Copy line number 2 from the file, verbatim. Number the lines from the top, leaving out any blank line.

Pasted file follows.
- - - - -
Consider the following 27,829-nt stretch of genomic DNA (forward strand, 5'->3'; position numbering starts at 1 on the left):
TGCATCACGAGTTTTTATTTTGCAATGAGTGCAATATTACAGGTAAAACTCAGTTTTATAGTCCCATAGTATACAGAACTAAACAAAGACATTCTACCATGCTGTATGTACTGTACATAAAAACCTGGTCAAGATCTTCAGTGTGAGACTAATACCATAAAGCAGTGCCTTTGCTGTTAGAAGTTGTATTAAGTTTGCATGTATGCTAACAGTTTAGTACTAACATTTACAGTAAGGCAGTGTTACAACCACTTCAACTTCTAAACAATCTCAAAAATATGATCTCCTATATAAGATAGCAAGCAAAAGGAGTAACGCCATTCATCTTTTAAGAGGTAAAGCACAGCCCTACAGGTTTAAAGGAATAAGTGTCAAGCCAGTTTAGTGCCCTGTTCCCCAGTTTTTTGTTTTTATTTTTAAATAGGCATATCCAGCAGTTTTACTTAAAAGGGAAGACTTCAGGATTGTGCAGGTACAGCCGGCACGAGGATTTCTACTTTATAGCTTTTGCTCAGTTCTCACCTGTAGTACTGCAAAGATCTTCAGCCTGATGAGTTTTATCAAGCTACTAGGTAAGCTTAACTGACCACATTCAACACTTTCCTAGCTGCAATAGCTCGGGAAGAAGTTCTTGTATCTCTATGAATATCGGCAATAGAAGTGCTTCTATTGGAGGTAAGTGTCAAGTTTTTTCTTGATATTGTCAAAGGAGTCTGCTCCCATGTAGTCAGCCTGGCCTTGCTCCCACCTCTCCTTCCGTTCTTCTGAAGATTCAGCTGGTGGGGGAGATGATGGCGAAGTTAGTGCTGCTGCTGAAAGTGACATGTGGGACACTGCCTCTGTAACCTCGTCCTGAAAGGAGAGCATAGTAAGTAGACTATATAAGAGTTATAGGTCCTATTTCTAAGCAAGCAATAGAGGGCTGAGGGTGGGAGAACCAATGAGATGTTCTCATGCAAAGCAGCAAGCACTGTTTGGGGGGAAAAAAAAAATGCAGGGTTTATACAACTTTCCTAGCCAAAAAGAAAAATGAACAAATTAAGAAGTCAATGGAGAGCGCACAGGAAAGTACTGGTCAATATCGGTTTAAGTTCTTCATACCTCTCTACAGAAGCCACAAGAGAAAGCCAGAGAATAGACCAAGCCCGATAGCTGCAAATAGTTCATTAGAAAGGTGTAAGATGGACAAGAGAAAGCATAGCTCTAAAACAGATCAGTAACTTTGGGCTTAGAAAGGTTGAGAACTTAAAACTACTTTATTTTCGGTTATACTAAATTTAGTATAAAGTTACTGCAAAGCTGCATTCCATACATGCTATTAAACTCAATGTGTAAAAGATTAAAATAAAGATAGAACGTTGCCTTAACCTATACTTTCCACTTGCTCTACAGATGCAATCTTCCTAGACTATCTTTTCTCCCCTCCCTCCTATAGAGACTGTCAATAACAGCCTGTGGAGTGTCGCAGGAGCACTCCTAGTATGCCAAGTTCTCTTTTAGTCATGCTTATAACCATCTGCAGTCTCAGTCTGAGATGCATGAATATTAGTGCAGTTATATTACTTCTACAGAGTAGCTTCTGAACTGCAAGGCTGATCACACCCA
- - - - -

TGCATCACGAGTTTTTATTTTGCAATGAGTGCAATATTACAGGTAAAACTCAGTTTTATAGTCCCATAGTATACAGAACTAAACAAAGACATTCTACCATGCTGTATGTACTGTACATAAAAACCTGGTCAAGATCTTCAGTGTGAGACTAATACCATAAAGCAGTGCCTTTGCTGTTAGAAGTTGTATTAAGTTTGCATGTATGCTAACAGTTTAGTACTAACATTTACAGTAAGGCAGTGTTACAACCACTTCAACTTCTAAACAATCTCAAAAATATGATCTCCTATATAAGATAGCAAGCAAAAGGAGTAACGCCATTCATCTTTTAAGAGGTAAAGCACAGCCCTACAGGTTTAAAGGAATAAGTGTCAAGCCAGTTTAGTGCCCTGTTCCCCAGTTTTTTGTTTTTATTTTTAAATAGGCATATCCAGCAGTTTTACTTAAAAGGGAAGACTTCAGGATTGTGCAGGTACAGCCGGCACGAGGATTTCTACTTTATAGCTTTTGCTCAGTTCTCACCTGTAGTACTGCAAAGATCTTCAGCCTGATGAGTTTTATCAAGCTACTAGGTAAGCTTAACTGACCACATTCAACACTTTCCTAGCTGCAATAGCTCGGGAAGAAGTTCTTGTATCTCTATGAATATCGGCAATAGAAGTGCTTCTATTGGAGGTAAGTGTCAAGTTTTTTCTTGATATTGTCAAAGGAGTCTGCTCCCATGTAGTCAGCCTGGCCTTGCTCCCACCTCTCCTTCCGTTCTTCTGAAGATTCAGCTGGTGGGGGAGATGATGGCGAAGTTAGTGCTGCTGCTGAAAGTGACATGTGGGACACTGCCTCTGTAACCTCGTCCTGAAAGGAGAGCATAGTAAGTAGACTATATAAGAGTTATAGGTCCTATTTCTAAGCAAGCAATAGAGGGCTGAGGGTGGGAGAACCAATGAGATGTTCTCATGCAAAGCAGCAAGCACTGTTTGGGGGGAAAAAAAAAATGCAGGGTTTATACAACTTTCCTAGCCAAAAAGAAAAATGAACAAATTAAGAAGTCAATGGAGAGCGCACAGGAAAGTACTGGTCAATATCGGTTTAAGTTCTTCATACCTCTCTACAGAAGCCACAAGAGAAAGCCAGAGAATAGACCAAGCCCGATAGCTGCAAATAGTTCATTAGAAAGGTGTAAGATGGACAAGAGAAAGCATAGCTCTAAAACAGATCAGTAACTTTGGGCTTAGAAAGGTTGAGAACTTAAAACTACTTTATTTTCGGTTATACTAAATTTAGTATAAAGTTACTGCAAAGCTGCATTCCATACATGCTATTAAACTCAATGTGTAAAAGATTAAAATAAAGATAGAACGTTGCCTTAACCTATACTTTCCACTTGCTCTACAGATGCAATCTTCCTAGACTATCTTTTCTCCCCTCCCTCCTATAGAGACTGTCAATAACAGCCTGTGGAGTGTCGCAGGAGCACTCCTAGTATGCCAAGTTCTCTTTTAGTCATGCTTATAACCATCTGCAGTCTCAGTCTGAGATGCATGAATATTAGTGCAGTTATATTACTTCTACAGAGTAGCTTCTGAACTGCAAGGCTGATCACACCCA